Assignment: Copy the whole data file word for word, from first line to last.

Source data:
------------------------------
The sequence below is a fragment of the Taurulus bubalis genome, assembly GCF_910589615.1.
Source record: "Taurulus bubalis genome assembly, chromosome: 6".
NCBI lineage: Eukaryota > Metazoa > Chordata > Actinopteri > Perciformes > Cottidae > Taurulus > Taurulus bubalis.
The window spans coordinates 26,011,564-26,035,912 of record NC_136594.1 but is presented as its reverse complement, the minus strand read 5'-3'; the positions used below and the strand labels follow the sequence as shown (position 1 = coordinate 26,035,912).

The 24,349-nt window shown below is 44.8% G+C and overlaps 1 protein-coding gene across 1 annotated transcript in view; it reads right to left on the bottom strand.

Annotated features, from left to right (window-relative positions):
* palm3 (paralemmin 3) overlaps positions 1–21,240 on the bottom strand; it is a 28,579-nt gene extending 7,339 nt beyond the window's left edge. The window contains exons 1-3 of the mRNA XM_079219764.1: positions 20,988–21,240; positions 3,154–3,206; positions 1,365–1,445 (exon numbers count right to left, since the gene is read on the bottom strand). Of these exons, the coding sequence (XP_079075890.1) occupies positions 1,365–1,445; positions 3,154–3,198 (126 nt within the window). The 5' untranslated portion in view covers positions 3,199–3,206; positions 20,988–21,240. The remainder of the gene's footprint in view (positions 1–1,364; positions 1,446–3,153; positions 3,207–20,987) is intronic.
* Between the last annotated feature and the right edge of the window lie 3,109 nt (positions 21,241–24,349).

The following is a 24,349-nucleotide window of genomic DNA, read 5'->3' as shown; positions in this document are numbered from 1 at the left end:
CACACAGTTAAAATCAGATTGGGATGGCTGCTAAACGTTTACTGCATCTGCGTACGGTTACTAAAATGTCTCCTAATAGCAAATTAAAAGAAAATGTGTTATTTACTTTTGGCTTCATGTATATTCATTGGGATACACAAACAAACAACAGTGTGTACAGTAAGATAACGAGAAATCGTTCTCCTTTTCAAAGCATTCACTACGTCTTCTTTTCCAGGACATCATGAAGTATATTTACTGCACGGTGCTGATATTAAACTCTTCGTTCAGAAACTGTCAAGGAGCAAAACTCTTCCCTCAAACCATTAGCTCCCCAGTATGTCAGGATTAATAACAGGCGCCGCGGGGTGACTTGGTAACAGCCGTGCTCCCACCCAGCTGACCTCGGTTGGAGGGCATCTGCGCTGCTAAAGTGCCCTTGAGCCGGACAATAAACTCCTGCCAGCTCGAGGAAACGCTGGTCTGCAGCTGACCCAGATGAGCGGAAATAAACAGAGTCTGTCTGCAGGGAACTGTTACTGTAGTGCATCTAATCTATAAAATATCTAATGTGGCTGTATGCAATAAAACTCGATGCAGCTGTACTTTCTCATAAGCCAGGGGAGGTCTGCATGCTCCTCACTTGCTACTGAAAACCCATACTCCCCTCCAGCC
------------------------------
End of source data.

The sequence below is a fragment of the Taurulus bubalis genome, assembly GCF_910589615.1.
Source record: "Taurulus bubalis genome assembly, chromosome: 6".
NCBI lineage: Eukaryota > Metazoa > Chordata > Actinopteri > Perciformes > Cottidae > Taurulus > Taurulus bubalis.
The window spans coordinates 26,011,564-26,035,912 of record NC_136594.1 but is presented as its reverse complement, the minus strand read 5'-3'; the positions used below and the strand labels follow the sequence as shown (position 1 = coordinate 26,035,912).

The 24,349-nt window shown below is 44.8% G+C and overlaps 1 protein-coding gene across 1 annotated transcript in view; it reads right to left on the bottom strand.

Annotated features, from left to right (window-relative positions):
* palm3 (paralemmin 3) overlaps positions 1–21,240 on the bottom strand; it is a 28,579-nt gene extending 7,339 nt beyond the window's left edge. The window contains exons 1-3 of the mRNA XM_079219764.1: positions 20,988–21,240; positions 3,154–3,206; positions 1,365–1,445 (exon numbers count right to left, since the gene is read on the bottom strand). Of these exons, the coding sequence (XP_079075890.1) occupies positions 1,365–1,445; positions 3,154–3,198 (126 nt within the window). The 5' untranslated portion in view covers positions 3,199–3,206; positions 20,988–21,240. The remainder of the gene's footprint in view (positions 1–1,364; positions 1,446–3,153; positions 3,207–20,987) is intronic.
* Between the last annotated feature and the right edge of the window lie 3,109 nt (positions 21,241–24,349).

The following is a 24,349-nucleotide window of genomic DNA, read 5'->3' as shown; positions in this document are numbered from 1 at the left end:
CACACAGTTAAAATCAGATTGGGATGGCTGCTAAACGTTTACTGCATCTGCGTACGGTTACTAAAATGTCTCCTAATAGCAAATTAAAAGAAAATGTGTTATTTACTTTTGGCTTCATGTATATTCATTGGGATACACAAACAAACAACAGTGTGTACAGTAAGATAACGAGAAATCGTTCTCCTTTTCAAAGCATTCACTACGTCTTCTTTTCCAGGACATCATGAAGTATATTTACTGCACGGTGCTGATATTAAACTCTTCGTTCAGAAACTGTCAAGGAGCAAAACTCTTCCCTCAAACCATTAGCTCCCCAGTATGTCAGGATTAATAACAGGCGCCGCGGGGTGACTTGGTAACAGCCGTGCTCCCACCCAGCTGACCTCGGTTGGAGGGCATCTGCGCTGCTAAAGTGCCCTTGAGCCGGACAATAAACTCCTGCCAGCTCGAGGAAACGCTGGTCTGCAGCTGACCCAGATGAGCGGAAATAAACAGAGTCTGTCTGCAGGGAACTGTTACTGTAGTGCATCTAATCTATAAAATATCTAATGTGGCTGTATGCAATAAAACTCGATGCAGCTGTACTTTCTCATAAGCCAGGGGAGGTCTGCATGCTCCTCACTTGCTACTGAAAACCCATACTCCCCTCCAGCC